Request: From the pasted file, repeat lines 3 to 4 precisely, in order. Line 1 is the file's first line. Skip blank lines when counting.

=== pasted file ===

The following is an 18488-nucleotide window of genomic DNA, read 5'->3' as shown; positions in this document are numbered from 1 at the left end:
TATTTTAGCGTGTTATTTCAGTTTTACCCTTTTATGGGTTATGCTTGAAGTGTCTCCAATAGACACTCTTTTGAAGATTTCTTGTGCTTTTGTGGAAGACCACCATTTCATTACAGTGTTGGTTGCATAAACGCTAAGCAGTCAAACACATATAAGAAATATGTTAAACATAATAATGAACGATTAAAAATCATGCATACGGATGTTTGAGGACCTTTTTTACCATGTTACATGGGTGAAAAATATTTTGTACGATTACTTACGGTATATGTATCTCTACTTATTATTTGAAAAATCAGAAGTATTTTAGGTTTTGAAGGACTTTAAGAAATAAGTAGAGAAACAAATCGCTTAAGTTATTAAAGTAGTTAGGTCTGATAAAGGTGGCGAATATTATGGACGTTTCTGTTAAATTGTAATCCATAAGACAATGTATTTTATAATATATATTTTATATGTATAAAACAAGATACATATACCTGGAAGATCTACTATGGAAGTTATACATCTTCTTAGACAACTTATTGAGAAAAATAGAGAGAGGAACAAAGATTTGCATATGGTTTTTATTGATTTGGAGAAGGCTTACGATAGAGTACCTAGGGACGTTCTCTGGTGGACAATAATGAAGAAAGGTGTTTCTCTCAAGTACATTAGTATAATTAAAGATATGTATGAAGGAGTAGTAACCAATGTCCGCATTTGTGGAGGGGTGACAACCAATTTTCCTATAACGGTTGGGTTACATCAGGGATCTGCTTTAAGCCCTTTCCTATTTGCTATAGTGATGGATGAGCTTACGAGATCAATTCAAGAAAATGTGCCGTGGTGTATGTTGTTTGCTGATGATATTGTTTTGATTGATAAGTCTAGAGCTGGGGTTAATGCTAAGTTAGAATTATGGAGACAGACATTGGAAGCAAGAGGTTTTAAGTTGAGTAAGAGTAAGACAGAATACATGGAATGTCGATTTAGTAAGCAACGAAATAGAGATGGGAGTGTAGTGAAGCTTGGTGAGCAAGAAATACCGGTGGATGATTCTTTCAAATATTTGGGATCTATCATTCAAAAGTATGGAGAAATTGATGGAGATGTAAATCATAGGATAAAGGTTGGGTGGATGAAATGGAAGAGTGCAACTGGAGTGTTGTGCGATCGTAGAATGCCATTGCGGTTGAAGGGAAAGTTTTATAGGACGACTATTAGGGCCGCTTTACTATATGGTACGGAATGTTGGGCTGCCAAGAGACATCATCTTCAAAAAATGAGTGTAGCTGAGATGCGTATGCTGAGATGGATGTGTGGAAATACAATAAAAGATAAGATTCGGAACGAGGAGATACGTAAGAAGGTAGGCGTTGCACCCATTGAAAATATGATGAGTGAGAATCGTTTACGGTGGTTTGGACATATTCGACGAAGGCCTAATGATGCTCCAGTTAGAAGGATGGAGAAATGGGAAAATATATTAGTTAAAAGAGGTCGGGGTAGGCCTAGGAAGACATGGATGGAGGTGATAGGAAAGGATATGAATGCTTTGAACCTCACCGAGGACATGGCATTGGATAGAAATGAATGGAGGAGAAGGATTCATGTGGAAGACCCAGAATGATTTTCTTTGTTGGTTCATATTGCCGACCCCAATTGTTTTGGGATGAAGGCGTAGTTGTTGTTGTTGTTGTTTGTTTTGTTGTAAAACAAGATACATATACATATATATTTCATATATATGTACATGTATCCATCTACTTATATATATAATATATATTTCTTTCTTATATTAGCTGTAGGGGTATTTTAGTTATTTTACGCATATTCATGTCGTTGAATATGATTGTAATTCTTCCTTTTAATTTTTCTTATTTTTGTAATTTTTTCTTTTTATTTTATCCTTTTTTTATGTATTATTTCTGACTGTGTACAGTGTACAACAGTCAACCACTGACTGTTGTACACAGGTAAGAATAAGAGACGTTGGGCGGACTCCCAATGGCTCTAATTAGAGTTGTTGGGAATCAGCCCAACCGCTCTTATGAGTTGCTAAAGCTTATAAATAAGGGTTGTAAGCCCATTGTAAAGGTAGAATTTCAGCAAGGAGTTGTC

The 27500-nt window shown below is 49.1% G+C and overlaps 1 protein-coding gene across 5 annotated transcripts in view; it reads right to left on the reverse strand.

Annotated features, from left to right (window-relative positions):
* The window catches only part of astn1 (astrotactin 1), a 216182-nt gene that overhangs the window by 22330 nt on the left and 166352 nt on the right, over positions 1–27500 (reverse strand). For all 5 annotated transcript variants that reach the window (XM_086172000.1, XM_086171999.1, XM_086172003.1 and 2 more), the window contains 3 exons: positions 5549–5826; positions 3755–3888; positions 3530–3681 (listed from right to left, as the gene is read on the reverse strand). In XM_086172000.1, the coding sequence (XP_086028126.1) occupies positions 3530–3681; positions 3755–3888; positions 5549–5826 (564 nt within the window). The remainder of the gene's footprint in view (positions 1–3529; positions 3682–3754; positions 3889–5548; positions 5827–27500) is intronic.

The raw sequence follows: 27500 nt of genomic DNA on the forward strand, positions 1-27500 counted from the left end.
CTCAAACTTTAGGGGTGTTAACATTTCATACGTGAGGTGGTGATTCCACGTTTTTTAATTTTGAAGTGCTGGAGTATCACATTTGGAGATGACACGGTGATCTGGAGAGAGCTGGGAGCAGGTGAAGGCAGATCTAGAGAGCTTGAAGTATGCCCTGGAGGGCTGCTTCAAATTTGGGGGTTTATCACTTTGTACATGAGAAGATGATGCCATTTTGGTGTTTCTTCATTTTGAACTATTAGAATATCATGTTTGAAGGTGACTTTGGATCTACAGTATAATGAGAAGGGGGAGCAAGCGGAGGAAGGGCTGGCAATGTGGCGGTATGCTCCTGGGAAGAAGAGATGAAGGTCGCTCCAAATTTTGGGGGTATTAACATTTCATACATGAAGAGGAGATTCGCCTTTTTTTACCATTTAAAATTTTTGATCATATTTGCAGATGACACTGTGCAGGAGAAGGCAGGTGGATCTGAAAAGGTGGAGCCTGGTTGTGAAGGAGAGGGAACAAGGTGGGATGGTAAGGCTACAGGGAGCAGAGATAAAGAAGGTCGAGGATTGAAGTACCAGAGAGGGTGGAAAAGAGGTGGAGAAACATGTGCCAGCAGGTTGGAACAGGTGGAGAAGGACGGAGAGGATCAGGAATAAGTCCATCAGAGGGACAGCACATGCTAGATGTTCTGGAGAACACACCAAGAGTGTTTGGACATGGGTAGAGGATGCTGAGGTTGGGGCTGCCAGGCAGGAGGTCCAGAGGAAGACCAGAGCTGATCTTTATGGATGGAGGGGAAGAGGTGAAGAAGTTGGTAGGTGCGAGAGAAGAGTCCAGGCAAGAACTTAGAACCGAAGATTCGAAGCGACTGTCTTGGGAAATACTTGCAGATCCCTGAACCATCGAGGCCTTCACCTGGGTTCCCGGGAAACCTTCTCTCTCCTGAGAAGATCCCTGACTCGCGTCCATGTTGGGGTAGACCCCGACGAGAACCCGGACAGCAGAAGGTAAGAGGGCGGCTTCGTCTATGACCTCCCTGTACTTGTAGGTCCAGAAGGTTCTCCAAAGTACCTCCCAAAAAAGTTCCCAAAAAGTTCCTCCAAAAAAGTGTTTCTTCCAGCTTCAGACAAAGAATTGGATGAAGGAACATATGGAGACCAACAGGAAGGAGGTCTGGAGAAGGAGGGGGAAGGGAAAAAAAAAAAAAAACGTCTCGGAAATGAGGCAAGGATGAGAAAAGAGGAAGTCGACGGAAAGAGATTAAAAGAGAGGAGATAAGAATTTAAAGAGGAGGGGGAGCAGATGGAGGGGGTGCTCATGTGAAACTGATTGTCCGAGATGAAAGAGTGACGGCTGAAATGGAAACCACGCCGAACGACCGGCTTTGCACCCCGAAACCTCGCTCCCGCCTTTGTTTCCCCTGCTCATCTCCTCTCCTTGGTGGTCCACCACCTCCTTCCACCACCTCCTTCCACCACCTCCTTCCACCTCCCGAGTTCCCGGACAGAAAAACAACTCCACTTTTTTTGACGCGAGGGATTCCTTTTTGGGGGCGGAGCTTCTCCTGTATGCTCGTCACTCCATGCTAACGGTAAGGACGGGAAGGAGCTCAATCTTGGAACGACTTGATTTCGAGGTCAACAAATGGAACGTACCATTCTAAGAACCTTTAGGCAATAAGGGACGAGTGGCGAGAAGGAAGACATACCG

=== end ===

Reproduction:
The 27500-nt window shown below is 49.1% G+C and overlaps 1 protein-coding gene across 5 annotated transcripts in view; it reads right to left on the reverse strand.

Annotated features, from left to right (window-relative positions):